To the authors’ knowledge, the present study was the first to measure changes in MT after PT with OS or OL. Although both training groups increased MT, the changes were not different between the three groups. The lack of difference from the CON group could be attributed to the relatively low training volume and minor loads used in the intervention. Albeit none of the groups reported changing their outside physical activity, it is possible that the 1.5 h of weekly leg strength training produced a non-significant increase in MT in the CON group after eight weeks. Inter-individual differences in outside activity volume could also have affected the results. Regarding the similar results between the training groups, one potential reason could be that the muscle fiber type with the largest potential for hypertrophy (type II) is utilized in both forceful (OL) and rapid (OS) contractions [21]. Contrastingly, Bogdanis et al. [22] observed no change in fiber type distribution following increased cross-sectional area after a period of high-velocity eccentric training. The increased MT might have suggested that the improvements in SJ height and lifting velocity were mediated partly by morphological changes. However, architectural changes or electromyography were not measured but should be included in future studies.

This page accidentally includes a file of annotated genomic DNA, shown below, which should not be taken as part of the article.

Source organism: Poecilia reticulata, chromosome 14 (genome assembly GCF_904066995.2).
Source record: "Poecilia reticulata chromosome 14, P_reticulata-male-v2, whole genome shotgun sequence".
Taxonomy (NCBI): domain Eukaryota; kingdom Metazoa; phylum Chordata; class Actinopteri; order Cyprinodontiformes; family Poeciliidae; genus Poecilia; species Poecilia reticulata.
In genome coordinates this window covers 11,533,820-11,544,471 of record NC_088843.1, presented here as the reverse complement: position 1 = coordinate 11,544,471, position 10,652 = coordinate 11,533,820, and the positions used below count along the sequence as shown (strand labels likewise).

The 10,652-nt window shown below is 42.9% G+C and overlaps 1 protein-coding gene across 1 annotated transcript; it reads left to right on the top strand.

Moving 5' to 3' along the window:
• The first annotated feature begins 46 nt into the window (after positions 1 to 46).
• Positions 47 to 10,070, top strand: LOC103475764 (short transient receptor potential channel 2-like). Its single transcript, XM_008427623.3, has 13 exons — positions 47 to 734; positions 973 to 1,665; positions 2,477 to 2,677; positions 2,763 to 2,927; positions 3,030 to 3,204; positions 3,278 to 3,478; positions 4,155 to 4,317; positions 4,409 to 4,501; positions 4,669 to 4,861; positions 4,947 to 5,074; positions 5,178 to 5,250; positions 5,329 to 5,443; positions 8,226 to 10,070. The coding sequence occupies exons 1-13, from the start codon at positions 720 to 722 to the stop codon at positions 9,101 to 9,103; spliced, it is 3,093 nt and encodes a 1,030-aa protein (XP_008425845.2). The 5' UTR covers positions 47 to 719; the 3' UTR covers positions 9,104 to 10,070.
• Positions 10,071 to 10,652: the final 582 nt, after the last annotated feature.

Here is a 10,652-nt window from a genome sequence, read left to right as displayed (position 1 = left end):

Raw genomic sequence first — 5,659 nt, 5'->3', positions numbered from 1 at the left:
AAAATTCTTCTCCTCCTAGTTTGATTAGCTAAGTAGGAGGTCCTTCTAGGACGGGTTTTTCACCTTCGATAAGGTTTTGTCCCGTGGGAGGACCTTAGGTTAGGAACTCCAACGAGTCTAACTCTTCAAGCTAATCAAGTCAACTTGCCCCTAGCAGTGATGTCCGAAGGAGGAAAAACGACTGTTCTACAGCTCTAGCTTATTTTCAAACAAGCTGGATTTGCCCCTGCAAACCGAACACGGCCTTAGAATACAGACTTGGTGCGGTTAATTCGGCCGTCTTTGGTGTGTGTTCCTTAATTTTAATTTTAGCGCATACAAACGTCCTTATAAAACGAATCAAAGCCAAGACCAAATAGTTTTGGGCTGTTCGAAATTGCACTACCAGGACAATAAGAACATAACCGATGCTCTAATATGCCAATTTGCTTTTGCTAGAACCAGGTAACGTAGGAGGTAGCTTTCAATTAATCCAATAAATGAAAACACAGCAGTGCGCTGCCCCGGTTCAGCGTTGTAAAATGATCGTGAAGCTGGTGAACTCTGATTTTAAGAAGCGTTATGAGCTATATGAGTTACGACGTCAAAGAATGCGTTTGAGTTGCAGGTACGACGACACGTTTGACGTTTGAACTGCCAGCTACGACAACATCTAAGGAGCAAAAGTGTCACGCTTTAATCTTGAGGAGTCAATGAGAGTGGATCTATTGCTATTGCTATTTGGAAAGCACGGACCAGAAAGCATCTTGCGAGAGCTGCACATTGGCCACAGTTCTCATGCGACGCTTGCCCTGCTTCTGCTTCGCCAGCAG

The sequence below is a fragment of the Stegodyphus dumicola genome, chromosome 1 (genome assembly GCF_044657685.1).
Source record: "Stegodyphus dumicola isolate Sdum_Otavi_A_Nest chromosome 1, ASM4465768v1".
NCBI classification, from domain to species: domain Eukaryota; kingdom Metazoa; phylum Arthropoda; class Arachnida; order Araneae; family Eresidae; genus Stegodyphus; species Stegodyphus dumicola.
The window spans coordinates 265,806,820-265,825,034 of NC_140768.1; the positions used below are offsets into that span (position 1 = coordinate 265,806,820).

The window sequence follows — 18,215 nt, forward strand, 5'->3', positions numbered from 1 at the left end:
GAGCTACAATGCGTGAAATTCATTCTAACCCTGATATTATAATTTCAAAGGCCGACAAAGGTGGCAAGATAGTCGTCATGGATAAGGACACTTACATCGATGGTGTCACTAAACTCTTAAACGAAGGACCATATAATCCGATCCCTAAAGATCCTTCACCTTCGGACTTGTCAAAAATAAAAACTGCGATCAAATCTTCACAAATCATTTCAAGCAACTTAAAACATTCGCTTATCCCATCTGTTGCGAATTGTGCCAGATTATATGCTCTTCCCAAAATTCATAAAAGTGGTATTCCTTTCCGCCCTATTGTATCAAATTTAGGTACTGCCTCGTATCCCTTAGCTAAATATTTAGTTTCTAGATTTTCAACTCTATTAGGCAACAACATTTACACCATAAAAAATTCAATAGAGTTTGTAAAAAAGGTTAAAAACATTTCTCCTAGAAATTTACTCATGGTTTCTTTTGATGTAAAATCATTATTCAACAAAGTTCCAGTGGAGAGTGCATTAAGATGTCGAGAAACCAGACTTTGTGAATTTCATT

Although the present findings may provide additional knowledge about OL and OS training, potential limitations of the study should be considered. First, only resistance-trained females without experience with PT were recruited. The results, therefore, may lack generalizability to other populations. Furthermore, unloading the BM in OS training reduces the total training volume. Therefore, the OS group should possibly have performed more sets to compensate for the lower training load. However, owing to individual BM and leg strength, the relative intensity would have been nearly impossible to control. Because this study aimed to compare training methods with only the external load as the independent variable, changing other factors (e. g., workout duration and number of sets) would complicate the findings. Finally, physical activity or training outside the PT intervention was controlled but not restricted. The self-reported activity level did not differ between the groups, nor did the activity level or type of activities change from pre- to post-test. However, it is possible that the CON group maintained a higher outside activity level than the training groups that was not reported, thereby achieving some non-significant improvements in SJ height and lifting velocity.